19. 61 mins: an inordinate amount of time spent on the last two crossers of BIG BANG and INTERMIGRATION. My arts education leaves me quite unable to see the mathematical sense of ‘complex operation’. While the witty ambiguity of ‘poetic form master’ as a definition for Auden greatly impressed, I think my COD award would go to 19d: the surface is smooth and the slightly out-of-focus semantics of ‘tap’ and ‘shoulder’ make this a very well crafted clue, in my opinion.

    Thanks, Z, for your very clear (very large type for the poor-sighted!) blog and to the setter for a lovely crossword.

    1. The large type is precisely for myopic readers, including me. LJ in the visual edit setting allows normal print (which is actually tiny) and the large setting which I used, and nothing in between. I find if I try html editing the text size I end up with chaos.

  20. Miswrote Monegasque so DNF. Slow time anyway. But entertaining puzzle. Mrs B.’s a cooking celebrity, surely, even if she was no cook. Speaking of Auden’s poetic forms, the villanelle beginning ‘Time will say nothing but I told you so’ is worth a gander. NB Sage for elder works for me – maybe because I’ve sat before the hearth-fire of ancient tales of Ind.

    Edited at 2018-08-02 10:09 am (UTC)

  21. I don’t think ‘elder’ is good enough for ‘sage’ – none of the dictionaries I have checked support it. Anyway, my alphabet trawl would have yielded ‘kale’ under exam conditions – unseen?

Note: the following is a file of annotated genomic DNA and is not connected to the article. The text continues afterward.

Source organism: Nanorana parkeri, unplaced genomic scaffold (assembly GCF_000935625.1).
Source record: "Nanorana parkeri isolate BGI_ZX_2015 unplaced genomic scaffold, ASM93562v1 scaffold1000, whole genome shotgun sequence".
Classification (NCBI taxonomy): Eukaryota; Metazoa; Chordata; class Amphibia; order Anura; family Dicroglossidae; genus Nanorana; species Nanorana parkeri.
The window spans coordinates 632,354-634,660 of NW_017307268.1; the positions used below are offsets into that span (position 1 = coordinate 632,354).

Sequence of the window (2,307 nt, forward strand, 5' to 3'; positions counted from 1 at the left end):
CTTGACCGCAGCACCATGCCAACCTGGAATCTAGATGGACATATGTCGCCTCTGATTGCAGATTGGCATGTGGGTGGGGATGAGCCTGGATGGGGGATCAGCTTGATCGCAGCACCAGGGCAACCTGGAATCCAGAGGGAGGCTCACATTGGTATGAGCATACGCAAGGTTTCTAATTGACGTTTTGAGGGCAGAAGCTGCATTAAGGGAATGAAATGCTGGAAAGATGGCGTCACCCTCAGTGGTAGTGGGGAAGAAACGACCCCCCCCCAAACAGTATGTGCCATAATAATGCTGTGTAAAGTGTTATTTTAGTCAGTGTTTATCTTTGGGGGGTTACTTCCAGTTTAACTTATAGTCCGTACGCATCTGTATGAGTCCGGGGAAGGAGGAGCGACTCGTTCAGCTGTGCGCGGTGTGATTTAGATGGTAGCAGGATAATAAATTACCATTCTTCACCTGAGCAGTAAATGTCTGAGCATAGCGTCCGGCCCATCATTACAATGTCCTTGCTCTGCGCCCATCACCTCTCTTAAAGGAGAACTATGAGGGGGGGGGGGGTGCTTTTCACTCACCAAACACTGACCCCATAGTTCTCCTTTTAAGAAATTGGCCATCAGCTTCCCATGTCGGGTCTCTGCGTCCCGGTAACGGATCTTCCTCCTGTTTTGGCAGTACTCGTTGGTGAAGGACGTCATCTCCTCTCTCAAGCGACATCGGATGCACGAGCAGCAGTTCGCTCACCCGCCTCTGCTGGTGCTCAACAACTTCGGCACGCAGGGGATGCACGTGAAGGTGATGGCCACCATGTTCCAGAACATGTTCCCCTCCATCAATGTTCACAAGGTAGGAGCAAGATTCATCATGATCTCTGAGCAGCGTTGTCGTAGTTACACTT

Wouldn’t have mattered much anyway, as I put ‘Monagasque’. Those damned schwas – at least the way I was internally pronouncing it.

  22. Like others, for me MONEGASQUE & SAGE were the trickiest bits here. I got the former from wordplay after a struggle, and finished on the latter without masses of confidence. It also took me almost all the checkers to get INTERMIGRATION.

    ENCRIMSON is definitely my favourite word today, and I hope I get a chance to use it soon.

    9m 50s altogether.

  23. A disaster for me, with a whole 85:25 required to screw up with MONAGASQUE and an unforgivable EVANGELISE. Too careworn by the end to worry. Didn’t enjoy this puzzle. I found it too much of a slog, with SAGE my LOI consuming ages for a complete alphabet trawl which yielded KALE or SAGE, at which point the wise old man meaning hit me. Wasted ages on INTERMIGRATION trying to anagramise (complex)operation and FRCS. Bah! Thanks setter and Z.
  24. I was so, so close to completing my first ever 15×15 without any aids. I have sat for the last half hour looking at the unsolved clue 11a for MONEGASQUE and have finally admitted defeat. Looking now at the blog I know I would never have got there. I biffed just two today, NACELLE and MARGINALIA from the wordplay. Thank you for the blog. Solving time about an hour.
  25. I remembered doing Milton’s Comus for A Level which helped with MASQUE. A dogged plod through this but managed to finish in 35 minutes. INTERMIGRATION, which is a word I’ve never seen before, was my last one in. Ann
  26. Beaten by having the vowels around the wrong way in the unparsed MONEGASQUE, so a DNF in 52 minutes. 10a and 8d were both interesting words which I don’t expect to meet again any time soon. ENCRIMSON? Really? Maybe there’s an ‘enscarlet’ or ‘envermilion’ too.

    Yesterday’s boo-boo with SAGE for ‘sago’ helped with 12a for which I thankfully didn’t have to do the dreaded alphabet trawl.

    I did like the ‘Drink down under’ and for some reason LEANT also appealed.